Manuel Antonio lived up to its reputation, it was much much busier than the other two parks had been, almost bordering on
being a zoo. Also whilst everyone was getting excited about seeing a sloth we found ourselves being a bit blasé – 2-toed, 3-toed – we’ve seen them all! We did complete our set of Costa Rican monkeys by seeing the squirrel monkey but that was about it. Most of everything else we’d seen at some point on our previous travels and the racoons and white-faced Capucins were in no way phased by the hoards of tourists crowding around taking pictures of them.
Our guided tour, courtesy of Edgar, was short at 2 ½ hours after which we enjoyed
an hour or so on one of the two magnificent beaches that the park has to offer before making our way back to the town, stopping for lunch along the way. We were all very tired and dehydrated by the end of the days outing and could barely summon the energy that evening for our walk back into Quepos Marina for our evening meal. However, fortified by our pizza, we were glad we’d made the effort as, on the way back, we were treated to a performance by a local percussion band practising for an upcoming festival. The spectacle and the rhythms generated by this large group of young, energetic people was a welcome diversion for a half hour or so.
For our final day we decided to round off our “Costa Rica Nature Watch” experience with a tour of the mangroves. William, our guide, was born and bred in the region and lived in a small house on the edge of the mangroves with his family. He was passionate about his subject and this passion was conveyed throughout our little boat trip with him. Not for William the feeding the monkeys gimmicks, his tours were strictly about the environment and its protection. It was a very relaxed afternoon, in the company of an American family from Pennsylvania and culminating back at his house with a home cooked, (by his wife), meal of Casados. One of the highlights of the tour was our sighting of an Osprey. This particularly resonated since these birds have been nesting in the Scottish Highlands since the mid-70s amid tight security and this was the first time we’d seen one “in the flesh”.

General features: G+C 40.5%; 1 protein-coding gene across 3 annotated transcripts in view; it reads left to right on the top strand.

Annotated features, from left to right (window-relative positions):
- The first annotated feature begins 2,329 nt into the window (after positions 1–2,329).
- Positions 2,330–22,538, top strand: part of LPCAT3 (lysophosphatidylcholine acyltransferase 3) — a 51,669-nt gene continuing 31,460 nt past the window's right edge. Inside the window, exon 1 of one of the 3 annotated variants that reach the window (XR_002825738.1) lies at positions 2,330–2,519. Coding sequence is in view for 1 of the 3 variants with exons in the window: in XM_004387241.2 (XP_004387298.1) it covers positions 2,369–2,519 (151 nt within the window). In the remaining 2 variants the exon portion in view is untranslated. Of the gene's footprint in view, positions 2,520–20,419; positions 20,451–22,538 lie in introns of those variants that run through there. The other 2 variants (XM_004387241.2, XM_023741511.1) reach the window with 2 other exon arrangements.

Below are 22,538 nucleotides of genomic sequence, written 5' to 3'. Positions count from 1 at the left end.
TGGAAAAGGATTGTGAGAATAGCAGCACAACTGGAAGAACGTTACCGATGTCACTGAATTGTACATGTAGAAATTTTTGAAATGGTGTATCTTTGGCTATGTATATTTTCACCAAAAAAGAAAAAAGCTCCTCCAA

So that was it for Mary; the next day Interbus was back in the morning for a
relatively short ride to the airport. Mary met up with her travelling companion from the outward leg and they happily went off to the gate, swapping stories about their respective travels, leaving us to find our way back into San Jose for our final night in the sanctuary of the good old Hostel Urbano, where we’d left some stuff during our travels around the country.
We now had 12 days left in Costa Rica, the last 12 days of our big adventure, and we intended to spend them up on the north-west coast where the weather was reputed to be warm and the beaches lovely. We’d also booked to do some diving up there at a place called Playa Ocotal with an outfit called Rocket Frog Divers who, among other sites visit the famous Bat and Catalina Islands. Whilst diving with them we also signed Jan up to do the PADI Advanced Open Water course, so we had lots still to look forward to.
The day after Mary had left we were back out at the airport again where we caught a 12-seater single-engined Cessna for the 50-minute flight to Liberia up in the north of the country. We’d also treated ourselves to a hire car for the rest of our stay so transferring to our accommodation in Playas del Coco was straightforward. We were glad that the car had air-conditioning as arrival here was even hotter than Quepos with the temperature well into the mid-30s. So now we had almost two-weeks of relaxation to look forward to, preparing ourselves for the return to the real world.